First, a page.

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  • Writer's pictureSirviS

A Look Inside a Major Data Center Relocation Project

As the demand for IT services continues to increase, many organizations are finding it necessary to relocate their data centers. They may have outgrown the physical space allotted for IT equipment, or wish to take advantage of the advanced services and security of a colocation facility.

For hospitals, data center relocation may be driven by pragmatic business needs. Seeking to dedicate as much space as possible to patient care, a growing number of hospitals are looking to move their IT infrastructure offsite. Colocation facilities provide a cost- and space-efficient alternative to an on-premises data center.

That’s why a major regional trauma center in the Rocky Mountain region made the strategic decision to relocate its data center infrastructure. The hospital had been undergoing a multiyear expansion and determined that it made good business sense to utilize a colocation facility instead of maintaining equipment onsite.

Moving any data center is difficult, but hospitals face significant challenges due to their 24x7 IT requirements. The data center in a large hospital may include hundreds of pieces of equipment supporting electronic medical records (EMR) and other mission-critical applications.

Careful Attention to Detail

Coordinating the move of servers, storage systems and networking gear requires significant upfront planning and strategic precision. Project teams typically begin months in advance with an assessment of the data center facility and the development of the baseline project scope.

The team will then need to inventory existing equipment and create rack diagrams and port maps. A thorough understanding of critical dependencies is required to minimize risk. With a large data center, the plan may need to be executed in phases over several weeks.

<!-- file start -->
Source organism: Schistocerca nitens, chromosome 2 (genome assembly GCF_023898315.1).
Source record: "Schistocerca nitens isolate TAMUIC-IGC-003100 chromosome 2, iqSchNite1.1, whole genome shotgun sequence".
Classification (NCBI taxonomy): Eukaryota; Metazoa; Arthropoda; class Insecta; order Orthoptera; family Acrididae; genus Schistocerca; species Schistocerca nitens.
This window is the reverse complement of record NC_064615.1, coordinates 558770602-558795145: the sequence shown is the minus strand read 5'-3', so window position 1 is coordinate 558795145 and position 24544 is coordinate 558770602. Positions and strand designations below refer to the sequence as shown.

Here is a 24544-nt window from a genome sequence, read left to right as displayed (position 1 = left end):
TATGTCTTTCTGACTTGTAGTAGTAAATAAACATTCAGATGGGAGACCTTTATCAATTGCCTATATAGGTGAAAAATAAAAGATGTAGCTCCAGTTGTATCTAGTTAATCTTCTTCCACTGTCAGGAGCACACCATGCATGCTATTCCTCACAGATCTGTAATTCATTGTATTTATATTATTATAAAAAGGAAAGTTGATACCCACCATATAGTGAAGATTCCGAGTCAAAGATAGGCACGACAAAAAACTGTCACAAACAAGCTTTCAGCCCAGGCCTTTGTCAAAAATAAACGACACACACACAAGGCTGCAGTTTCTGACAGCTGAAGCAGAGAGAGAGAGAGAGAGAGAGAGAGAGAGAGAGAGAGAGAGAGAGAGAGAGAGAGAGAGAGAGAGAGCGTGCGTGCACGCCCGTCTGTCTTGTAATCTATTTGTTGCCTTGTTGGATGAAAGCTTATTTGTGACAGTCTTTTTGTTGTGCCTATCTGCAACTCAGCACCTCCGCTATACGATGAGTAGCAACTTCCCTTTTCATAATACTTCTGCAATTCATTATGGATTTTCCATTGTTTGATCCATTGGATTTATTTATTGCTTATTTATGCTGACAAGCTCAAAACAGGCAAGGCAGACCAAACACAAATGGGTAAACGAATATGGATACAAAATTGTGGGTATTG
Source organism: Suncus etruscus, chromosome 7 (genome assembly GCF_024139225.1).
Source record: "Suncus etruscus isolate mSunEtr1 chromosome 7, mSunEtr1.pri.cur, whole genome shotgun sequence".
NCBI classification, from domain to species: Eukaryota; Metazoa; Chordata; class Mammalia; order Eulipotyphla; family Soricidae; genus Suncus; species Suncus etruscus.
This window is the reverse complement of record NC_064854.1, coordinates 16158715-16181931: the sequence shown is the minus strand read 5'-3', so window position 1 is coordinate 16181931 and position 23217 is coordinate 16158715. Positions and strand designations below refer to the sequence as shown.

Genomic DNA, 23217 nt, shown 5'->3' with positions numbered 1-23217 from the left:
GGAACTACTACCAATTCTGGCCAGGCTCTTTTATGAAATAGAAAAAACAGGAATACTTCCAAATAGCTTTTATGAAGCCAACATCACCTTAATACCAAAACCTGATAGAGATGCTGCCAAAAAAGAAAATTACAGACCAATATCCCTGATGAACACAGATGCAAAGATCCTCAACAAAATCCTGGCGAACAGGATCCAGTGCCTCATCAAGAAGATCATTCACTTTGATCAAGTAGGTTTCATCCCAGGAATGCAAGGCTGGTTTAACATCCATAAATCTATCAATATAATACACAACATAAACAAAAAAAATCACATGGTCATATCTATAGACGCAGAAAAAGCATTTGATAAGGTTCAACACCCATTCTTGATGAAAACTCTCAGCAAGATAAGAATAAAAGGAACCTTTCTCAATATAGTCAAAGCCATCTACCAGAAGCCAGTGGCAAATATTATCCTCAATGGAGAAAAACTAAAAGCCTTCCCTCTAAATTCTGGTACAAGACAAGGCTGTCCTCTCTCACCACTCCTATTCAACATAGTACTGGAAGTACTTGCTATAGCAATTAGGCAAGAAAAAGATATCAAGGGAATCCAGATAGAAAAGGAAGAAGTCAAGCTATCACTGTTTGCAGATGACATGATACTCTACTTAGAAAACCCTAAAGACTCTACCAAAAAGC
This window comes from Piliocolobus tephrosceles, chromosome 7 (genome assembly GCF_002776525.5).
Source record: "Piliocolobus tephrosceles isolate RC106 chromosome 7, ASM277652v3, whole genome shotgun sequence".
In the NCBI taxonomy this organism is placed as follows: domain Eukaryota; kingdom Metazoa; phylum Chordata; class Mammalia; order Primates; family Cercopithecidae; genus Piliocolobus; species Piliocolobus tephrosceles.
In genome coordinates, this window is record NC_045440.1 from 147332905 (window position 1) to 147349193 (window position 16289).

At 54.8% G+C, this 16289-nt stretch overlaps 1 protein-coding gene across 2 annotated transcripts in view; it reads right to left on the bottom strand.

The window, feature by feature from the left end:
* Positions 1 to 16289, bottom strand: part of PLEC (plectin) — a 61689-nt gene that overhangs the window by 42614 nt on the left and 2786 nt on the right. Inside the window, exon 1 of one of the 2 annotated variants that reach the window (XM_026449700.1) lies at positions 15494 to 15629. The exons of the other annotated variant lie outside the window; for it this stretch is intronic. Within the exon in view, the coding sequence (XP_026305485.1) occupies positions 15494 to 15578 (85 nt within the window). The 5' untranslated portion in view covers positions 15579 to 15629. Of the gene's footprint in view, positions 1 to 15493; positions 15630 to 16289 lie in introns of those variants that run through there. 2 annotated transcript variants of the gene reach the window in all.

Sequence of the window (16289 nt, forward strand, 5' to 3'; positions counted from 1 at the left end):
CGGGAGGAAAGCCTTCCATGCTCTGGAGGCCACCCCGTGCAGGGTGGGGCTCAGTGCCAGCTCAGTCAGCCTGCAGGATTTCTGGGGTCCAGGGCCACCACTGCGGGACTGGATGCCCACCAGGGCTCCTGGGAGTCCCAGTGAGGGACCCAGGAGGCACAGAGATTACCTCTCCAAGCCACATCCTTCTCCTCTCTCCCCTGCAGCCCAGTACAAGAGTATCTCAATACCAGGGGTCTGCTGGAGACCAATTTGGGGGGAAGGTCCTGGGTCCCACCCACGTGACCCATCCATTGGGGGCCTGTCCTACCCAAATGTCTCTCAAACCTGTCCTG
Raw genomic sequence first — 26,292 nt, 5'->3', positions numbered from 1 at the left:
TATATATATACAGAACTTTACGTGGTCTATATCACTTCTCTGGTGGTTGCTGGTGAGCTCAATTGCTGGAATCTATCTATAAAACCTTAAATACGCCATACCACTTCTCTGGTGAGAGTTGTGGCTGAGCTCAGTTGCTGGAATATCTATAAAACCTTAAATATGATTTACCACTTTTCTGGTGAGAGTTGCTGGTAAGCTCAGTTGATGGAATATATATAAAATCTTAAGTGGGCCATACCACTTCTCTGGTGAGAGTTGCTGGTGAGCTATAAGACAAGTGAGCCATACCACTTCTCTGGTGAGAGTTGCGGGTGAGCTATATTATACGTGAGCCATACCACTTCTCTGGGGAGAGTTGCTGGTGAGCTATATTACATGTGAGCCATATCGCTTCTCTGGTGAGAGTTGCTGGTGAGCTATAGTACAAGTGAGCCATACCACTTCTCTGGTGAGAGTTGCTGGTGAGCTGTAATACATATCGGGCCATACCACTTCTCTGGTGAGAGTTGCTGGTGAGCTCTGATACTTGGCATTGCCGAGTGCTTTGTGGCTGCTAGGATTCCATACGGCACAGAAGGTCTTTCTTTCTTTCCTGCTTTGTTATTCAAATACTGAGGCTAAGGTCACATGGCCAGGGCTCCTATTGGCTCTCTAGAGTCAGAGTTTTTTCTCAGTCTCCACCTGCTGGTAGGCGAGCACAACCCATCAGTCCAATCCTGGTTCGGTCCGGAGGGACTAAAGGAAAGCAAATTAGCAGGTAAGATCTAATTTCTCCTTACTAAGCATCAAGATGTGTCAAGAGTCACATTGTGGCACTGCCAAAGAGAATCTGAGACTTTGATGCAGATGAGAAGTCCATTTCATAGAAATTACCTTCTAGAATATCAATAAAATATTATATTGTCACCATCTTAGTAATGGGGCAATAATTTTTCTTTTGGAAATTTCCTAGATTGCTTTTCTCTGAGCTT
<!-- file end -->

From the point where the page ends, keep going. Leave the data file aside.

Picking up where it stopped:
The physical move involves shutting down the equipment, unplugging data cables and power cords, and removing the gear from racks and cabinets. Steps must be taken to protect the equipment, people and the facility during the move process. With a hospital, the equipment had to be tracked via GPS and moved in secure vehicles with a security escort to meet HIPAA requirements.

Once the equipment arrives at the new location, the process is reversed — the project team removes the gear from the crates, organizes it and re-racks it. The equipment is then turned on to ensure that everything works.

How SirviS Can Help

Although it may sound straightforward, a data center move requires a lot of manpower and significant expertise. In-house IT teams often lack the resources to handle a relocation project while keeping up with day-to-day tasks.

It typically makes sense to outsource the project to an IT provider with a proven track record of success moving data center facilities. The right partner will have deep expertise in data infrastructure, significant project planning experience and dedicated “smart hands” to assist with the physical aspects of the move.

Not all IT providers have these capabilities. The Rocky Mountain trauma center had a longstanding relationship with a value-added reseller (VAR) that was unable to execute the move. The VAR turned to SirviS for assistance.

SirviS provided turnkey, “white glove” services that were precisely tailored to the hospital’s needs. Experienced project managers and technical staff followed well-documented methodologies from initial planning through decommissioning and recommissioning of the equipment.

Moving to a new data center provides an opportunity to increase capacity, take advantage of more secure and reliable colocation facilities, and free up valuable real estate for core business activities. However, a data center relocation project is a major undertaking. Partnering with a qualified IT provider such as SirviS can save headaches and ensure a successful outcome.

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